WKYT Investigates | Vaccination challenges

Hospitals have prepared to deal with challenges, as they are among the first to receive vaccines.
Published: Dec. 17, 2020 at 2:03 PM EST
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LEXINGTON, Ky. (WKYT) - The first wave of COVID-19 vaccines is now in Kentucky.

Close to 40,000 doses of the Pfizer vaccine arrived this week.

And there is more to come, including more than a hundred thousand doses of the Moderna vaccine expected soon.

With more doses come questions about storing and securing those vials, but hospitals and other agencies have been working for weeks to get ready as the vaccine rollout ramps up.

[WKYT Fact Check | Answers to common questions about the new COVID-19 vaccine]

“It will make a huge difference to have an effective vaccine,” said Dr. Dan Goulson, Chief Medical Officer for CHI Saint Joseph Health.

But the vaccine - especially Pfizer’s - does come with challenges.


The two-milliliter vials contain five doses each (although recent reports show that more doses have been found inside vials) but must be stored in ultra-cold temperatures: -70 degrees Celsius, which is roughly -94 degrees Fahrenheit.

“It’s just been a very complex and challenging scenario because there’s so much riding on this, number one, and number two, we’re trying to be prepared to move as quickly as we can,” Dr. Goulson told WKYT’s Garrett Wymer.

CHI Saint Joseph Health bought a new 28 cubic foot ultra-cold freezer that will allow the hospital to hold at least 500 vials (2,500 doses) of the Pfizer vaccine, Dr. Goulson said.

They are using Lexington as a storage hub. From there they can transport vaccine to their other hospitals in the region for them to distribute, well within the five-day shelf life outside of ultra-cold storage.

At UK Hospital, workers took part in a readiness test earlier this month - a full run-through of the process - before the real thing arrived this week.

“Thinking about how important and how valuable this vaccine is, you wouldn’t want to have something happen where we lost vaccine or wasn’t able to use it all,” said Dr. Mark Newman, the Executive Vice President for Health Affairs at the University of Kentucky. “So I think the more we prepare and the more we work, the better it is for us.”

Officials at UK say they have ultra-cold freezers to store at least 20,000 vials (100,000 doses).

“This will be a trickle before it becomes a larger flow of vaccines,” said Philip Almeter, Chief Pharmacist for UK HealthCare. “So that capacity will not be needed initially, but we have it.”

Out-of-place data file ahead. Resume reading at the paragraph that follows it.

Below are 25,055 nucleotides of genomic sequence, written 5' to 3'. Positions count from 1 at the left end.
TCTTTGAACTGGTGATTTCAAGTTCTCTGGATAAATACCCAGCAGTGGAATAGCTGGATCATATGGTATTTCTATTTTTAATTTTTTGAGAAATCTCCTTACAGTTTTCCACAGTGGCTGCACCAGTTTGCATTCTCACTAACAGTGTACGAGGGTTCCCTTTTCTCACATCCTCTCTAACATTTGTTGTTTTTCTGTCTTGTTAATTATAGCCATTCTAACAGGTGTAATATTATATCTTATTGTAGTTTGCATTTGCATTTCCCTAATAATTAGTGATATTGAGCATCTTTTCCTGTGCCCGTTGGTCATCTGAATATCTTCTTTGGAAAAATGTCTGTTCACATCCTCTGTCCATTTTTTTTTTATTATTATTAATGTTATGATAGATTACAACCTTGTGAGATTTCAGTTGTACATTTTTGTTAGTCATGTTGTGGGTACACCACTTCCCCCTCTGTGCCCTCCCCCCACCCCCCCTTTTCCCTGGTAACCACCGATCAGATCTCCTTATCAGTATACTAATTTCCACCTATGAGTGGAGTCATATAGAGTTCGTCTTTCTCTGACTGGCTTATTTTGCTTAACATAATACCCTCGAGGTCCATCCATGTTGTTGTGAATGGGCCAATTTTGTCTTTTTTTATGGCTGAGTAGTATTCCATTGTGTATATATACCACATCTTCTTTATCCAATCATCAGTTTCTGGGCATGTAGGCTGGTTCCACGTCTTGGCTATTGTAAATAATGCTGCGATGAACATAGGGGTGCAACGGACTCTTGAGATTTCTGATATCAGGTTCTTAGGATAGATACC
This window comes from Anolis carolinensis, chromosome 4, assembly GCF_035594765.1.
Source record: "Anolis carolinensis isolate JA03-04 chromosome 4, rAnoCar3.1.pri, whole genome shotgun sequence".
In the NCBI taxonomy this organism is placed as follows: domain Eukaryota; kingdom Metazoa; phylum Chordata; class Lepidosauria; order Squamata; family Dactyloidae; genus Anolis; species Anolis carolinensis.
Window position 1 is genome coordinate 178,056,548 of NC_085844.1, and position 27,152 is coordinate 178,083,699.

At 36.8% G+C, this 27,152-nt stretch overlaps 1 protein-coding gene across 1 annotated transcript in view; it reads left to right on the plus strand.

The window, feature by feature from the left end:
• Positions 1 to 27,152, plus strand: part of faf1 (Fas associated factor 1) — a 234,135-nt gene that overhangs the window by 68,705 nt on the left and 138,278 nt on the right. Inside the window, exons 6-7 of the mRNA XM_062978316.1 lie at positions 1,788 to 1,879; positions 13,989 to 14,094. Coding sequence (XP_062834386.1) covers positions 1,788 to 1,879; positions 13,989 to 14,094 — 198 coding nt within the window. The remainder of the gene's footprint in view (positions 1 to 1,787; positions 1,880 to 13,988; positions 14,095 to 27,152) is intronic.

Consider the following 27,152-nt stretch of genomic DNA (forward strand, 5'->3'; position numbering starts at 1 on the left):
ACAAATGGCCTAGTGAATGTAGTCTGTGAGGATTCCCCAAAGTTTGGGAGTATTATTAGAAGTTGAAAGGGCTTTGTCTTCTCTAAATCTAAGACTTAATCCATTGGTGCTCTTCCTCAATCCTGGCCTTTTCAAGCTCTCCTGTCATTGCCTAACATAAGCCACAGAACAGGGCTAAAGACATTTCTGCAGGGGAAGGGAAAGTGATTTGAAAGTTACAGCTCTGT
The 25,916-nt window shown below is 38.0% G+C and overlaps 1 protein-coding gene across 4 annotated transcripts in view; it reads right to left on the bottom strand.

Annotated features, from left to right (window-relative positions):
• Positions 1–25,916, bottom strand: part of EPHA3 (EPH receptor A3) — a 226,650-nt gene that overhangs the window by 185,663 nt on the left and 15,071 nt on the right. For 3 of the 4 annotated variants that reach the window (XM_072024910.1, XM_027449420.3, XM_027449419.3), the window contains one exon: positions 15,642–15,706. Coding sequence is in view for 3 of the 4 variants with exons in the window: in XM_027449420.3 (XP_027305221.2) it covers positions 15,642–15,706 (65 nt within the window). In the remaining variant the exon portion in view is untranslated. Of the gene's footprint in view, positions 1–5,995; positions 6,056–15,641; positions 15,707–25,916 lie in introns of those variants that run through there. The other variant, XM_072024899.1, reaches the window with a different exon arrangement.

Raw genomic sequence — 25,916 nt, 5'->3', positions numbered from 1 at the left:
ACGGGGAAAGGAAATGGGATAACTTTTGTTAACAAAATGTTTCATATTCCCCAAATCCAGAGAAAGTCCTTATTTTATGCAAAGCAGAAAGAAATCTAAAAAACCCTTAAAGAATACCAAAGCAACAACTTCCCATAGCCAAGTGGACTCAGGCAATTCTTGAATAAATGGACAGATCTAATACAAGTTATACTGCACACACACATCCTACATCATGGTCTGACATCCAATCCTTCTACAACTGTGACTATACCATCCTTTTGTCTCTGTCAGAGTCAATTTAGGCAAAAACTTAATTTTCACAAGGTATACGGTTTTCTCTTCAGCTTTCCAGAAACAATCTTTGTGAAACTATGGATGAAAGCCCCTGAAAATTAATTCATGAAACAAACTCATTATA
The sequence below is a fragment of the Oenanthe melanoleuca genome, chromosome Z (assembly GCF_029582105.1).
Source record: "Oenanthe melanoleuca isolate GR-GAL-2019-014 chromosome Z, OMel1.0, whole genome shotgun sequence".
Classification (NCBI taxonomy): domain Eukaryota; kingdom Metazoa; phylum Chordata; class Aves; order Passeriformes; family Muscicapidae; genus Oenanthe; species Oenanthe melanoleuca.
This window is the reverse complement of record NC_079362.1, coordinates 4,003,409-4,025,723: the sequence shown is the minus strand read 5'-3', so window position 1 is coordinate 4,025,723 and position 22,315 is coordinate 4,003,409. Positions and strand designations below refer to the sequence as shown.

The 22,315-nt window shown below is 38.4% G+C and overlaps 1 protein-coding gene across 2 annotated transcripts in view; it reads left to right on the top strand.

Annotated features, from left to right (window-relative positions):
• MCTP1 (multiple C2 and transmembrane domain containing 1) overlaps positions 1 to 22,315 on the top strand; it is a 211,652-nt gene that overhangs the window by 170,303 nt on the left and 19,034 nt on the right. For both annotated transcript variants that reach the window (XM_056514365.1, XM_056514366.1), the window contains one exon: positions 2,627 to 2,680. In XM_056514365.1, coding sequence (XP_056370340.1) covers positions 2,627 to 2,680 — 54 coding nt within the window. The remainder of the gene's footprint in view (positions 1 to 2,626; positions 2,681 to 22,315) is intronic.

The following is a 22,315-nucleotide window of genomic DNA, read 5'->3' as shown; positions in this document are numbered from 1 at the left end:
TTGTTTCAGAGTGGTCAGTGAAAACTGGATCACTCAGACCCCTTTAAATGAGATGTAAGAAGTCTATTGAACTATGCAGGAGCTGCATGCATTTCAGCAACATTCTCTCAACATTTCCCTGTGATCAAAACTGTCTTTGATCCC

Baptist Health Lexington has ultra-cold storage for 600 vials (3,000 doses), a spokesperson said.

All three hospitals have been planning out which employees can get the vaccine and when.

“We prioritized our employees based off of their risk with the jobs that they have,” Dee Beckman, Executive Director of Outcomes for Baptist Health Lexington, told WKYT. “So, for example, the frontline staff working in the COVID units are the top tier employees, and then again the rest of our frontline staff are close behind.”


Last week the UPS WorldPort in Louisville shipped out thousands of kits with syringes and other items before they began shipments of the actual vaccine.

The packages are marked “critical,” and UPS is tracking all vaccine shipments using G.P.S. from the company’s new health care command center.

“The preparation for this has been intense,” said Jim Mayer, a UPS spokesperson. “We have been at this for months planning, putting the right people, the right technology in place.”

UPS is reportedly responsible for delivering 50 percent of the Pfizer vaccine, primarily for the eastern half of the country.

UPS has also been shipping 40 pounds of dry ice to sites that do not have super cold freezers so they can re-ice their shipment until they can be administered. UPS is making more than 24,000 pounds of its own dry ice each day, Mayer said.

Security and other logistics

Hospital officials say they have precautions in place and have taken steps to protect the vaccine, just like so many other things being kept in the hospitals and their pharmacies.

For state-level security, the Department for Public Health is coordinating with Kentucky State Police. (KSP would not speak with WKYT about their efforts, instead referring a reporter back to KDPH.)

The state’s vaccination plan spells out that local law enforcement agencies will work with local health departments for their security efforts (including traffic control and crowd control) as needed. A Lexington Police spokesperson says they have had officers stationed at various testing sites as requested, but they have not talked yet with the health department about vaccine distribution.

The Kentucky National Guard is listed in the plan as a support agency that can help with logistics and transportation. But a National Guard spokesperson says that so far they have not been asked for support, so they are not involved in the distribution.

More information

You can find more information about the vaccine here on the state’s website.

Get answers to some frequently asked questions about the vaccine - including the phases in which it will be distributed - here via a WKYT Fact Check.

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